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Psychological Healing
in the Catholic Mystic Tradition

Questions and Answers

Where do you get the things you say on your website? The Catechism tells us that it’s not a sin to fight wars and defend ourselves, and Pope John Paul II even blessed athletes. How do you justify yourself?

Outline of the Answer
• Repugnance for the Cross
• The Necessary Minimum
• The Price of Least Obligation
• The Price of the Front Lines
• An Old Saying

  

I don’t justify myself. Holy orthodox and catholic and apostolic love justifies me. Sadly, most so-called Christians hold politics and sports and eroticism and social acceptance more sacred and more dear in their hearts than their love for God.

And why should this be? Well, because these men and women have suffered emotional conflicts in their childhood families,[1] they desire more than anything to be “in control” of the world.[2] They are persons who so fear human weakness that, in spite of calling themselves Christian, in the secret unconscious depths of their hearts they look upon the Cross itself with repugnance.

Yet, Christ told us that salvation can be attained only in the Cross.

 
The Necessary Minimum

Now, the Catechism of the Catholic Church (CCC) instructs us in the necessary minimum (see CCC 2041) of what we must do to attain the salvation promised by Christ. That is, if you do all that the Catechism requires—not just look to it to justify a lukewarm “faith”—it will be likely that you will get to Purgatory rather than hell.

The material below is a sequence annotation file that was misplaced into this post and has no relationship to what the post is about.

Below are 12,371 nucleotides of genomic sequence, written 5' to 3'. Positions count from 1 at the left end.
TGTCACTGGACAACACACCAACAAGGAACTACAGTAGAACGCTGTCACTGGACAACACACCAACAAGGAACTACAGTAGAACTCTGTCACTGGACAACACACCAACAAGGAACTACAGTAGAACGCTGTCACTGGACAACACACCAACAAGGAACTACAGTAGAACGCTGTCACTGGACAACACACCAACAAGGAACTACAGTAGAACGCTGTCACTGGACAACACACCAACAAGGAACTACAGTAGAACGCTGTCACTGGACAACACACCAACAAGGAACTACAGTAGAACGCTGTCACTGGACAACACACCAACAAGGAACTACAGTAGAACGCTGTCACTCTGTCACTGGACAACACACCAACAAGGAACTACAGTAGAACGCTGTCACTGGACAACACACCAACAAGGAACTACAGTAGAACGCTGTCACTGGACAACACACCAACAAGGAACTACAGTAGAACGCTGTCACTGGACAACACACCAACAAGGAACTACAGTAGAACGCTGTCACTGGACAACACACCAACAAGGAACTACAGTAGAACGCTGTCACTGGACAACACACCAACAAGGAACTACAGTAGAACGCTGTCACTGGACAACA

In contrast, if you want to be more than one of the crowd that followed Jesus at a distance—that is, if you want to climb Mount Carmel to attain personal growth, heightened wisdom, enhanced interpersonal effectiveness, and divine love—then it will be necessary to do more than what is minimally required. Follow the counsels on this website, for example, to remove from yourself the psychological baggage that prevents you from entering the spiritual battle against darkness and evil and that prevents you from making a glorious climb into pure love.

It’s your choice.

Either way, however, you will have to pay a huge price.

 
The Price of Least Obligation

If you take the way of least obligation, using your own wits and your own strength, hoping to squeak past hell into Purgatory, you won’t be fighting the darkness, you will be adding to it. Plus, you just might fall into hell anyway because of all the temptations from which you now refuse to distance yourself. Even if you do manage to get there, Purgatory is not a Sunday picnic; you would drop dead in horror right now if you had to see what the most abject of the poor souls have to suffer.

At the moment of your judgment after death, you will have to face Christ Himself who will ask you, as you have scornfully demanded of me, “How do you justify yourself?” Suddenly you will see yourself in the light of divine truth, and—assuming that you recognized and repented your sins before you died—you will sink down into the torment of purgation.

But note well: only if you admit all your sins—even the ones you now say are not sins—before you die, will you be able to pay for them in Purgatory rather than hell.